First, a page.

Lisa Martland writes… In a few weeks time, when the post-Christmas blues are kicking in, there will be an antidote in the shape of Monty Python’s Spamalot which is galloping back out on tour from January 2015, bringing the recent London production directed by Christopher Luscombe to theatres across the UK.
Dusting off his coconuts and preparing to team up with Joe Pasquale’s King Arthur will be TODD CARTY as Patsy, a role he has already played to much acclaim on tour and in the West End.
Carty first appeared on television in an advert for Woolworths at the age of four, but it was as Tucker Jenkins in the much-loved and groundbreaking BBC children’s TV dramas Grange Hill and Tucker’s Luck that he first made a big impression. His TV profile reached whole new heights though when he was cast as Mark Fowler in EastEnders, a character he portrayed for 13 years. Not long after he left the soap in 2003, the actor made his mark again as the psychopathic policeman Gabriel Kent in The Bill.
Oh, and there was that famous short but memorable stint in ITV1’s Dancing On Ice which Carty will never be allowed to forget.
However, aside from dabbling in movie directing (The Perfect Burger made with the Co-operative British Youth Film Academy in 2010), the stage has been Carty’s home in recent years, not least because of his association with the Eric Idle and John Du Prez musical Spamalot. (Musical theatre enthusiasts will be interested to hear that he made his stage debut as the young Lionel Bart in the musical Lionel! at the New London Theatre in 1977.)
The story goes that when you were about eight years old, you snuck in to watch Monty Python and the Holy Grail at your local cinema in Harrow. What was the attraction?
I loved watching that film and the TV shows as a kid, Python really was the staple diet of comedy then. Often television from the 1970s seems a bit dated now, but they were such a strong team, such great writers and performers, and the sketches were so memorable. Their comedy has never been overtaken.
For me, it’s the silliness of it all. All these years later, Spamalot is still laughter therapy, not just for the audience, but for all the actors as well. Plus younger generations are discovering Monty Python for the first time.
You seem to get such a buzz from the reaction of a theatre audience. How does it compare to your many successful years in television?
I love the immediate reaction from a theatre audience. I come offstage feeling so good, and people in the audience go out with smiles on their faces too. I can’t believe I get to be so silly and am paid for it as well! On TV you can do the same scene 20 or 30 times, do your bit on the set, go home, and then a good six months could go by before you or anyone else sees what you’ve done. When you’ve finished on a film set, you often just jump in your car and go home. When you are doing a show, especially on tour, you get to hang around the theatre, maybe chat to people you are working with or to fans of the show at the stage door. And with Spamalot the age range of fans ranges from seven to 70.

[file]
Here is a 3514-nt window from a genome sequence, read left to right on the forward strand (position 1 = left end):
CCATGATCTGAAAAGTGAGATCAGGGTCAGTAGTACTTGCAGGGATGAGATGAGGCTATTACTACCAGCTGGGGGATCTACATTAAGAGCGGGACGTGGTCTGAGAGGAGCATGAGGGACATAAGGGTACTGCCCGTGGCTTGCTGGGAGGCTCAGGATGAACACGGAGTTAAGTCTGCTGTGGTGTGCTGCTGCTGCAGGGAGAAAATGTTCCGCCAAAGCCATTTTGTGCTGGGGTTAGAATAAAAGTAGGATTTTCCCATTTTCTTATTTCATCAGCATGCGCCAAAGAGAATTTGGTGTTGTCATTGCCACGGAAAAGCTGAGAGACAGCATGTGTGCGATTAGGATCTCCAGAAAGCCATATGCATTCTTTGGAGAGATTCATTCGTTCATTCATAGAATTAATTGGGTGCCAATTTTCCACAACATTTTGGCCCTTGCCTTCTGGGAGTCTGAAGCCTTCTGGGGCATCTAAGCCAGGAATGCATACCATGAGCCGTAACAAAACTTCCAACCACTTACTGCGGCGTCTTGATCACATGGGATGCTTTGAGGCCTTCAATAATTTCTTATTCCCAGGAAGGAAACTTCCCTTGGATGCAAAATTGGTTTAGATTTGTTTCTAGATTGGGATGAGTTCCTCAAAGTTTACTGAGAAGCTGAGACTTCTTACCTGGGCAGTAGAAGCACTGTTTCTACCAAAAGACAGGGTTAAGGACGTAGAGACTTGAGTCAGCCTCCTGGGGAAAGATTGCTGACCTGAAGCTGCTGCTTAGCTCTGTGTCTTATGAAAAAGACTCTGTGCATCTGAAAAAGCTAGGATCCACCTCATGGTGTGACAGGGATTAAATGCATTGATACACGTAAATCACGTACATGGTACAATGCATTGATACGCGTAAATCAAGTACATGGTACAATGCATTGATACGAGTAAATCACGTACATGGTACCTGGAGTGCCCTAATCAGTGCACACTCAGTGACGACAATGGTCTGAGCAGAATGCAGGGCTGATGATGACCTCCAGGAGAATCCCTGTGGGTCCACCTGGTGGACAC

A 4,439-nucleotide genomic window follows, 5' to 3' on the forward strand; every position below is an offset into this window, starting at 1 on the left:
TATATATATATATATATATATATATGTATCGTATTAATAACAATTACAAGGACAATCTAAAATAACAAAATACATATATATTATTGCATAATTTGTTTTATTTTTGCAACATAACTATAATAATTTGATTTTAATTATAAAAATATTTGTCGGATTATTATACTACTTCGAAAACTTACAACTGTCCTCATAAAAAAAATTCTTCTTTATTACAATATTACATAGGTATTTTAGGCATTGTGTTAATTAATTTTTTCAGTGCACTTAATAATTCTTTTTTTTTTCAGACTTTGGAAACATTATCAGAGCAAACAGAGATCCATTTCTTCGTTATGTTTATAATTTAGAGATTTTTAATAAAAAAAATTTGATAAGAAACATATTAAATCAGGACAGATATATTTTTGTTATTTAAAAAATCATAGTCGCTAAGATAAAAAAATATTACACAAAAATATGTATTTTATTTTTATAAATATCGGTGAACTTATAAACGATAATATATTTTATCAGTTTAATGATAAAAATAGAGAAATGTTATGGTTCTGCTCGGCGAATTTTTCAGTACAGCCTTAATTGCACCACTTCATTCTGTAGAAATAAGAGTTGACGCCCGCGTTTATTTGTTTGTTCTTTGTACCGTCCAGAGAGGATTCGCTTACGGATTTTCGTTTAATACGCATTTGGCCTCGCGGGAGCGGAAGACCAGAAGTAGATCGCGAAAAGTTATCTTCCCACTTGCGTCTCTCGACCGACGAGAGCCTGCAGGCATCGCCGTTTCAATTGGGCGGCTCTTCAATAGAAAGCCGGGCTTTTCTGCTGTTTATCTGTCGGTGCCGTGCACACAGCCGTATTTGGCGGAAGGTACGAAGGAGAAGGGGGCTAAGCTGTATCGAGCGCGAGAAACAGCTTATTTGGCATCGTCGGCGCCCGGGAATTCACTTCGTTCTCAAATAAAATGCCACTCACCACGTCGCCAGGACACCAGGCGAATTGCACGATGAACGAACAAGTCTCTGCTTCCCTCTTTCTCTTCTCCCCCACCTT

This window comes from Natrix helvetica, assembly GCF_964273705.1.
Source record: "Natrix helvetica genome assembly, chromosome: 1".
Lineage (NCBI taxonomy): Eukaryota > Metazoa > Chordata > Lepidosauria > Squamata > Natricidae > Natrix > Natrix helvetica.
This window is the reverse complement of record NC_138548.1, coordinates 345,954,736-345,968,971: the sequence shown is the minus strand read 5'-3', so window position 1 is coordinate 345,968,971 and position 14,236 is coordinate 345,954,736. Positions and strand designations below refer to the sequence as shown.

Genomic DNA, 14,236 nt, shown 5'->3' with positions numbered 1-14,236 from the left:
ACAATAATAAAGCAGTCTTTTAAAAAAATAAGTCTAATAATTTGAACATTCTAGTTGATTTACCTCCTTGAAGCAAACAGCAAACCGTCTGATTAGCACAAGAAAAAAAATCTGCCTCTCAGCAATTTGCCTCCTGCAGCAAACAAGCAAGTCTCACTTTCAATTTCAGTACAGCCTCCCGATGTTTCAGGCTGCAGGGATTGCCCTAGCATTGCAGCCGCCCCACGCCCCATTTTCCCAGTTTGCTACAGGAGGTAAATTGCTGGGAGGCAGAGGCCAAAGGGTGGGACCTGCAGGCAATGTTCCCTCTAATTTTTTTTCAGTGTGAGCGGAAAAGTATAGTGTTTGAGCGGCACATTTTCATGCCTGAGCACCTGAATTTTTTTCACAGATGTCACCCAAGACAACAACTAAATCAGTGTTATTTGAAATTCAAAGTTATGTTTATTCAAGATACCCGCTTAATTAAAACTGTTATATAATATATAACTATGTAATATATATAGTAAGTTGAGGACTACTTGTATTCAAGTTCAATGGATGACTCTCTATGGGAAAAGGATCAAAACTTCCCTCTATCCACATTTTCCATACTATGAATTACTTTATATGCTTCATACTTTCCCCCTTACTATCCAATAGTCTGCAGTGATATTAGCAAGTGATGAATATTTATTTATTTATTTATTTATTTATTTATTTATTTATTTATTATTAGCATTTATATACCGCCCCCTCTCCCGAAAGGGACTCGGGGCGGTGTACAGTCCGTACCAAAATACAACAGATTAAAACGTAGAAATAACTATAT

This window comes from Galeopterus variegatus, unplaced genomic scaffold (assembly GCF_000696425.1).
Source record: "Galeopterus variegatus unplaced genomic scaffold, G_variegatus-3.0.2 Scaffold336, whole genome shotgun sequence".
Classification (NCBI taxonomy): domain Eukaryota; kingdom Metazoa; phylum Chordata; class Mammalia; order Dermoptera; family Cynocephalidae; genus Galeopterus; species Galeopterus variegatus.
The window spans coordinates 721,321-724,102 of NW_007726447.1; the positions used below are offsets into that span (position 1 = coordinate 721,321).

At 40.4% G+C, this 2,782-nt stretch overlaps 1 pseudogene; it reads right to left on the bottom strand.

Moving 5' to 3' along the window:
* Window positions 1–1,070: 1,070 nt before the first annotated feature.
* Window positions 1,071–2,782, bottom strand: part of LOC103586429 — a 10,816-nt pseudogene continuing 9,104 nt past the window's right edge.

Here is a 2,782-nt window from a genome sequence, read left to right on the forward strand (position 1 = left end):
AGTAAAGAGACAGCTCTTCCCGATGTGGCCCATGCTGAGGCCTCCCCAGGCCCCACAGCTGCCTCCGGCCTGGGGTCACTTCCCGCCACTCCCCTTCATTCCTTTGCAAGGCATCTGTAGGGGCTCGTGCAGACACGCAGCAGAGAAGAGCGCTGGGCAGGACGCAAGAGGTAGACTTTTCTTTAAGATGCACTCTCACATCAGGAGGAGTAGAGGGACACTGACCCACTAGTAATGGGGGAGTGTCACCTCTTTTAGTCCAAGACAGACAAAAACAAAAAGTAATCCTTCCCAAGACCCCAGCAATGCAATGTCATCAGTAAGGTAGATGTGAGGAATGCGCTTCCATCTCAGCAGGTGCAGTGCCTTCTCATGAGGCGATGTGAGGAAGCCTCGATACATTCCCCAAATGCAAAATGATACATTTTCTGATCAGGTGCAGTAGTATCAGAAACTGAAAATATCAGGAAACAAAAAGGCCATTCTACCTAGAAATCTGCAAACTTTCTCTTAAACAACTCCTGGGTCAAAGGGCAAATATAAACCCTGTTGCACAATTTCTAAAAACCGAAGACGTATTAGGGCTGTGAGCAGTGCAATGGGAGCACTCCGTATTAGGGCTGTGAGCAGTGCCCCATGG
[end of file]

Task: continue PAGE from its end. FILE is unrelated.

What is the most fun about playing King Arthur’s trusty assistant Patsy?
One of the best things is knowing that you will be singing ‘Always Look On the Bright Side of Life’ every performance and that people are going to be singing along with it. As soon as they hear me say “cheer up sire, you know what they say”, the audience gets involved and the reaction is so nice.
You have worked alongside a number of different King Arthurs, are you looking forward to teaming up with Joe Pasquale?
Joe and I have met every now and then over the years and of course we appeared in the Dancing On Ice All Stars series together, and he is such a down to earth, great bloke. Each King Arthur brings their own flavour to the role and I know he’s going to be great – we’re going to have a lots of laughs.
How do you cope with touring and being away from your family?
You get used to it. It’s a very practical tip, but I think the most important thing is to find somewhere half decent to live. I am having to learn not to turn up in a city without anywhere to stay, I have promised myself to be more organised this time!
Are you enjoying the way your career is developing, moving away from so much TV and towards more theatre?
To use a football analogy, I have been part of some very special clubs. I have transferred from one to another, and have enjoyed all the banter along the way. I am very happy to have been part of all of them and I know I wouldn’t be where I am now with out them.
But after four decades mainly focusing on TV, it feels like a natural progression to move into theatre. As you get older you get to try on different hats and different opportunities come knocking. I’m going to be having a terrific time playing Abanazar in Aladdin for Jordan Productions at the Central Theatre in Chatham soon, and then straight after that I am off to Spamalot. It’s a lovely end to the year and a great beginning to 2015 too.
* Monty Python’s Spamalot begins its tour at the Opera House, Manchester, on 15 January 2015 (more details at www.spamalotontour.co.uk)
* Trivia question! Did anyone see Tucker’s Return – a musical stage version of the TV series Grange Hill – staged at the Queen’s Theatre, Hornchurch in 1989? Todd Carty returned as a sports teacher!